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Title: Climate policy implications of nonlinear decline of Arctic land permafrost and other cryosphere elements

Abstract

Arctic feedbacks accelerate climate change through carbon releases from thawing permafrost and higher solar absorption from reductions in the surface albedo, following loss of sea ice and land snow. Here, we include dynamic emulators of complex physical models in the integrated assessment model PAGE-ICE to explore nonlinear transitions in the Arctic feedbacks and their subsequent impacts on the global climate and economy under the Paris Agreement scenarios. The permafrost feedback is increasingly positive in warmer climates, while the albedo feedback weakens as the ice and snow melt. Combined, these two factors lead to significant increases in the mean discounted economic effect of climate change: +4.0% (24.8 trillion) under the 1.5 °C scenario, +5.5% ($33.8 trillion) under the 2 °C scenario, and +4.8% (66.9 trillion) under mitigation levels consistent with the current national pledges. Considering the nonlinear Arctic feedbacks makes the 1.5 °C target marginally more economically attractive than the 2 °C target, although both are statistically equivalent.

Authors:
ORCiD logo [1];  [2]; ORCiD logo [3]; ORCiD logo [4];  [5]; ORCiD logo [6]; ORCiD logo [7]; ORCiD logo [1];  [8];  [1]
  1. Lancaster Univ., Lancaster (United Kingdom)
  2. Univ. of Cambridge, Cambridge (United Kingdom)
  3. Univ. of Colorado, Boulder, CO (United States)
  4. Helmholtz Zentrum für Polar- und Meeresforschung, Bremerhaven (Germany)
  5. Lancaster Univ., Lancaster (United Kingdom); Inst. of Physical Chemistry Rocasolano, Madrid (Spain)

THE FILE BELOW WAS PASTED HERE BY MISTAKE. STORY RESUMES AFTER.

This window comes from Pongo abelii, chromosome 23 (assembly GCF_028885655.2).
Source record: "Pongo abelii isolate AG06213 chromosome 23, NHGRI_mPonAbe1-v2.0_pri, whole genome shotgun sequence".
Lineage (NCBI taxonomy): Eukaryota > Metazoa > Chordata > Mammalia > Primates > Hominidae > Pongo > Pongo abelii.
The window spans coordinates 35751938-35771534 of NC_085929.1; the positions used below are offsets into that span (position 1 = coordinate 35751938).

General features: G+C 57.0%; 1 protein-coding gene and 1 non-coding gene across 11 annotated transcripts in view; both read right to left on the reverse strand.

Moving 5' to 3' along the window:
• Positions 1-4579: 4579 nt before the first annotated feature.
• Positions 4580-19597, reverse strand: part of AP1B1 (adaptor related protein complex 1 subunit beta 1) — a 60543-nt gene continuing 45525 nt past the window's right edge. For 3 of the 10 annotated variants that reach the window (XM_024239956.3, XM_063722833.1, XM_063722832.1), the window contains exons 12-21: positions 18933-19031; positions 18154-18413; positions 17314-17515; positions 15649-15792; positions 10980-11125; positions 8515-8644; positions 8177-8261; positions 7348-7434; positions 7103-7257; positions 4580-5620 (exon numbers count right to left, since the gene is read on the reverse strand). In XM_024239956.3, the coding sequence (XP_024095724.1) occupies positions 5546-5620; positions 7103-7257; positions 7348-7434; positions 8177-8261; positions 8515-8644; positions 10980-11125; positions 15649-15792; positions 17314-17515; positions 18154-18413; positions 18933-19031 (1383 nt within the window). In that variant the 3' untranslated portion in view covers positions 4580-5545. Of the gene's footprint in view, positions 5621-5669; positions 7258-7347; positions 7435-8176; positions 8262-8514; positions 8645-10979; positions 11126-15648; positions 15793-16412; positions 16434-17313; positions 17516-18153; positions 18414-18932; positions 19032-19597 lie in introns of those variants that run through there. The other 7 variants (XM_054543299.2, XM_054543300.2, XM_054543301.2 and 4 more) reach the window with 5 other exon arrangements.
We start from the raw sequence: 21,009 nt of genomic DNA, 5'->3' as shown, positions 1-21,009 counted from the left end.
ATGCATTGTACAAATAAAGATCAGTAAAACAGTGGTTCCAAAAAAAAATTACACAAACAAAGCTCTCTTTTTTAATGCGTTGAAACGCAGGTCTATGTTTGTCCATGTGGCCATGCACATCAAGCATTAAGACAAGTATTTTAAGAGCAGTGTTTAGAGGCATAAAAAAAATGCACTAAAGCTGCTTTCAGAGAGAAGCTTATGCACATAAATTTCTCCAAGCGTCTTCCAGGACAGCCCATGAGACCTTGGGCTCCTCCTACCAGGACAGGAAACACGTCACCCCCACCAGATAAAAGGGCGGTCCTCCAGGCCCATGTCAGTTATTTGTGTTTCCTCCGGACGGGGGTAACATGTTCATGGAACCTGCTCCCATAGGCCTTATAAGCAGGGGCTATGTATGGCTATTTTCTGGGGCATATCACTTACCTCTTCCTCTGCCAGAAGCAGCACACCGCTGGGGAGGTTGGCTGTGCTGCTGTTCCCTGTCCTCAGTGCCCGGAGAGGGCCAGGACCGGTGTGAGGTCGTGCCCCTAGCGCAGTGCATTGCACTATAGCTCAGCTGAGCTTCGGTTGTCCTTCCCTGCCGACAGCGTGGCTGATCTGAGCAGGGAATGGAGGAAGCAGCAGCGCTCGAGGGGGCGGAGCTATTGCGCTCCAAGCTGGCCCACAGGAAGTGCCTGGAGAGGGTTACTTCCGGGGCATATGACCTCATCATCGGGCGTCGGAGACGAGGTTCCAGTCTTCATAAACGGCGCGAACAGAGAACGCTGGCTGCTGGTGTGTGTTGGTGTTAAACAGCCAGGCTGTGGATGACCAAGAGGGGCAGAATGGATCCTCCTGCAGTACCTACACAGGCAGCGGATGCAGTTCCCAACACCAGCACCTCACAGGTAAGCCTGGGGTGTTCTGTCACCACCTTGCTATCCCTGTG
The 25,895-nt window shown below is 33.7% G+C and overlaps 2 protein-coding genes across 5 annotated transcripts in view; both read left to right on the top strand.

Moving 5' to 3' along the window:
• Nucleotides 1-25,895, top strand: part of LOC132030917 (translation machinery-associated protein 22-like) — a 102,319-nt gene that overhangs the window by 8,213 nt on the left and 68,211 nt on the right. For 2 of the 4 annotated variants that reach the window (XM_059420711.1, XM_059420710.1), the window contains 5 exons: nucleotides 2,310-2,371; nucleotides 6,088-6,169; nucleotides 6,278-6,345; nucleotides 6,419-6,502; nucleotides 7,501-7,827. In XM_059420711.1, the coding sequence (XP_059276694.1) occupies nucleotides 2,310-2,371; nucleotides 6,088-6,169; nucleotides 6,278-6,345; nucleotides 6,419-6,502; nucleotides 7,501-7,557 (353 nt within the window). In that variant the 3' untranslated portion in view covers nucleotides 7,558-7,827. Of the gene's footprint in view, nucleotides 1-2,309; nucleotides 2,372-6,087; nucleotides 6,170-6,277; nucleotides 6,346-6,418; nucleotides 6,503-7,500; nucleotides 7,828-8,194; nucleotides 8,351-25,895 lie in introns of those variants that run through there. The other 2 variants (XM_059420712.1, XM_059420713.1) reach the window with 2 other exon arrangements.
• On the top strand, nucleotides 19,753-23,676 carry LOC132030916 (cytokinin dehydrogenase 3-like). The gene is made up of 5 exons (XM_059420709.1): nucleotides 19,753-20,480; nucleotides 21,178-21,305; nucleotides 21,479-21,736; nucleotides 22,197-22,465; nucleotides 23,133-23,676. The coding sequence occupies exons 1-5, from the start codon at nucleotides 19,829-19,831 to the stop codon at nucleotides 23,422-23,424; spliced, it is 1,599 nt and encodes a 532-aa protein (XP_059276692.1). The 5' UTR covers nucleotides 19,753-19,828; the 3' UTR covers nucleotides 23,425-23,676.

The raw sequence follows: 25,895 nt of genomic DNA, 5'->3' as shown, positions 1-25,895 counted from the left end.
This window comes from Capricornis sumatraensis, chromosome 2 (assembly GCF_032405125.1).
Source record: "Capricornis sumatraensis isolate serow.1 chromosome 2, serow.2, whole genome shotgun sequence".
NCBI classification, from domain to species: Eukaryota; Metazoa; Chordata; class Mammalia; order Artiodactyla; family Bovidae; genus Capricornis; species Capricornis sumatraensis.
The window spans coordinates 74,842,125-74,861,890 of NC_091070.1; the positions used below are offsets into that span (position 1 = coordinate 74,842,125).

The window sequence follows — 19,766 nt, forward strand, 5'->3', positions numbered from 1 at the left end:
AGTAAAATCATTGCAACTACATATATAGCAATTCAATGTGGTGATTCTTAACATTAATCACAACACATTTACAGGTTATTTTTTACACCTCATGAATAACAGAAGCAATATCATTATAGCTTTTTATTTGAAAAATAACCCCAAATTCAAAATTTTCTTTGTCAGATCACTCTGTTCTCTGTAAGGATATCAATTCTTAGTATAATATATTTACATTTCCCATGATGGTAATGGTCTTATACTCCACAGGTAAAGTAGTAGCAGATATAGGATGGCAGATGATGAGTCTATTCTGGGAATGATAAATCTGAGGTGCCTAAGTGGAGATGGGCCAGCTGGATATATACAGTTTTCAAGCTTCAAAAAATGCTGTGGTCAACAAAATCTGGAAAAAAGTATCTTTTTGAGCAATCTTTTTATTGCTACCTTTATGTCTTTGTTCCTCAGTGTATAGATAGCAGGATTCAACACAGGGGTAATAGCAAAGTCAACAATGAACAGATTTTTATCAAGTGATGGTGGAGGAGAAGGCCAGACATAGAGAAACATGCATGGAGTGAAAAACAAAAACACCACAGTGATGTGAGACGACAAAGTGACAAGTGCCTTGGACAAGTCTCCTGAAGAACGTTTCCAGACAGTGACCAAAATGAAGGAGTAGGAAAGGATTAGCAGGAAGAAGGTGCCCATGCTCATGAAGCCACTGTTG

6. Univ. of Colorado, Boulder, CO (United States); Los Alamos National Lab. (LANL), Los Alamos, NM (United States)
  7. UK Met Office, Exeter (United Kingdom)
  8. Univ. of South Florida, St. Petersburg, FL (United States)
Publication Date:
Research Org.:
Los Alamos National Lab. (LANL), Los Alamos, NM (United States)
Sponsoring Org.:
National Science Foundation (NSF); USDOE
OSTI Identifier:
1512741
Report Number(s):
LA-UR-18-25654
Journal ID: ISSN 2041-1723
Grant/Contract Number:  
89233218CNA000001
Resource Type:
Accepted Manuscript
Journal Name:
Nature Communications
Additional Journal Information:
Journal Volume: 10; Journal Issue: 1; Journal ID: ISSN 2041-1723
Publisher:
Nature Publishing Group
Country of Publication:
United States
Language:
English
Subject:
54 ENVIRONMENTAL SCIENCES; Earth Sciences

Citation Formats

Yumashev, Dmitry, Hope, Chris, Schaefer, Kevin, Riemann-Campe, Kathrin, Iglesias-Suarez, Fernando, Jafarov, Elchin, Burke, Eleanor J., Young, Paul J., Elshorbany, Yasin, and Whiteman, Gail. Climate policy implications of nonlinear decline of Arctic land permafrost and other cryosphere elements. United States: N. p., 2019. Web. doi:10.1038/s41467-019-09863-x.